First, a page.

**Category : **9th Class

Force and Motion

Motion

The movement of a body is called motion. The body that is in motion changes its position with time. Therefore, a body is said to be in motion when its position changes continuously with respect to a stationary object taken as a reference point.

Distance

The distance travelled by a body is the actual length of the path covered by a moving body irrespective of the direction in which body travels.

Displacement

When a body moves from one position to another position, the shortest distance between initial and final position of the body along with the direction is known as its displacement.

The actual pength of the path travelled to reach R, starting from P is PQ + QR = 8 + 6=14 km. So, 14 km is the distance travelled by a person.

The shortest distance from P to R is 10 Km, which is the displacement from P to R in north direction.

Scalar Quantity

A physical quantity having only magnitude or size is known as scalar quantity. It does not have direction. For example, distance.

Vector Quantity

A physical quantity having magnitude or size and direction is known as vector quantity. For example, displacement.

Types of Motion

The following are the different types of motion:

Uniform Motion

If a body travels equal distance in equal intervals of time, no matter how small these time intervals are then it is called uniform motion.

Distance-time graph for a body having uniform motion

Non Uniform Motion

If a body travels unequal distance in equal intervals of time then it is called non uniform motion.

Distance-time graph for a body having non uniform motion

Speed, Velocity and Acceleration

Speed

The distance travelled by a body per unit time is called speed.

Speed = Distance / Time taken

The S.I. unit of speed is metre per second (m/s).

Example:

Bus travels a distance of 200 km in 8 hours, then calculate the speed of the bus.

Solution:

Speed = 200 km/8 hours

Speed = 25 km/h

Average Speed

The average speed of a body is the total distance travelled divided by the total time taken to cover this distance.

Note:

(i) When the distance travelled in two cases is same, then

(ii) When time taken in two cases is same, then

Example:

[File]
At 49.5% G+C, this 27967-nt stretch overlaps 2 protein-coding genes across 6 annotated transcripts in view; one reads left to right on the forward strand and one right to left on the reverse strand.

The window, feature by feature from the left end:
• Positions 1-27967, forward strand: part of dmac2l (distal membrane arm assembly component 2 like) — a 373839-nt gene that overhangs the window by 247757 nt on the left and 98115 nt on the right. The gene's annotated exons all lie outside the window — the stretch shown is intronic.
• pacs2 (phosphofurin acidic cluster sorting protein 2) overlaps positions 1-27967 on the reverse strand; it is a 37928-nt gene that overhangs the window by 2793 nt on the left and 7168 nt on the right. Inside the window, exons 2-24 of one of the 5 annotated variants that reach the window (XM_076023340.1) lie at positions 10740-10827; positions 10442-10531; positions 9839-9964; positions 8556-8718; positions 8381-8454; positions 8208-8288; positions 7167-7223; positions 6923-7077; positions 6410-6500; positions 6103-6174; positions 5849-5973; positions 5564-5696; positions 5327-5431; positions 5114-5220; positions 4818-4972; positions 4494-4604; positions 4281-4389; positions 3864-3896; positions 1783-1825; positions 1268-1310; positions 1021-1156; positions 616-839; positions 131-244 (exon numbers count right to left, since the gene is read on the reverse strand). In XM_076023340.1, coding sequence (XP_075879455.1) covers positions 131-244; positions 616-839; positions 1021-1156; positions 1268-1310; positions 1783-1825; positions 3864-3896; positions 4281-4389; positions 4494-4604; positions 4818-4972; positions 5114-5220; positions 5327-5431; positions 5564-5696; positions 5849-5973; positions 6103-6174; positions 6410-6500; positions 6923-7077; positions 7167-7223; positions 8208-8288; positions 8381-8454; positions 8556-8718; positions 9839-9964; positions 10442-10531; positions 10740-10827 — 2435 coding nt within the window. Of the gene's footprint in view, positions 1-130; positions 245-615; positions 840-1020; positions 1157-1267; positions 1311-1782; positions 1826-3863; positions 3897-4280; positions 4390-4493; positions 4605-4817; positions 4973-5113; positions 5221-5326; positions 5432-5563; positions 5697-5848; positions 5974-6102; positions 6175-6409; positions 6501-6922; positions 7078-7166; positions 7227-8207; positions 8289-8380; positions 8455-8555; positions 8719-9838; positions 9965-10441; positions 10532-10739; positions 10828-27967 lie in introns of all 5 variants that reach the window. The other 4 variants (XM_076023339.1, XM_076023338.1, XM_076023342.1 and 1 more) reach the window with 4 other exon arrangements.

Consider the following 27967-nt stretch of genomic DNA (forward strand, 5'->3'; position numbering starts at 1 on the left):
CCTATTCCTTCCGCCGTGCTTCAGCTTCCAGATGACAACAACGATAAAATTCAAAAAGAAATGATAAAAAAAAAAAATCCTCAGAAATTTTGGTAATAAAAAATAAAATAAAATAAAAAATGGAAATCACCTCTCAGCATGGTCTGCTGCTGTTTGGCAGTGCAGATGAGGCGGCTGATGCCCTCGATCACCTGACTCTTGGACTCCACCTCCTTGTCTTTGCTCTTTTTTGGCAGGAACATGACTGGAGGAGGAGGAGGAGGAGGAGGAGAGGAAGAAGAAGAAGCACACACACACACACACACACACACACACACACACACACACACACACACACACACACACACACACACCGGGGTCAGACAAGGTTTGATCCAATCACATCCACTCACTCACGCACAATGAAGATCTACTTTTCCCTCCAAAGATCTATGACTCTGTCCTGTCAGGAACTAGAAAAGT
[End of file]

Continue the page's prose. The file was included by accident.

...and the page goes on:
A bus travels 40 km at a uniform speed of 40 km/h and the next 40 km at a uniform speed of 20 km/h. Find the average speed.

Solution:

The time taken to travel the first 40 km is:

Time taken= 40/40 = 1 h

The time taken to travel the next 40 km is:

Time taken = 40/20 = 2 h

Total distance travelled is

Total time taken is

Average speed = 80/3 = 26.66 km/h

Velocity

Velocity is the speed of an object with the specification of its direction of motion.

Where u = initial velocity of a moving body.

v = final velocity of a moving body.

Acceleration

The rate of change of velocity with time is called acceleration. The S.I. unit of acceleration is .

Or

Example: A driver increases the speed of a bus from 10 m/s to 20 m/s in 5 seconds.

Find the acceleration of the car.

Solution:

The bus accelerates by

Retardation

When the velocity of a body decreases with time its acceleration is negative. Negative acceleration is also called retardation.

Equations of Motion

The first equation of motion is given by ,

Where, v = final velocity, u= initial velocity, a = acceleration, t = time taken. This equation gives the velocity acquired by a body in time t.

The second equation of motion is given by

Where, s= distance travelled, u = initial velocity, t = time and a = acceleration. It gives the distance travelled by the body in time t.

The third equation of motion is given by

Where, v = final velocity, u=initial velocity, a = acceleration and t = time taken. It gives the velocity acquired by the body in travelling a distance.

Graphical representation of motion

Distance-time graph for non uniform speed

Distance-Time Graphs

Distance-time graph for uniform speed

Force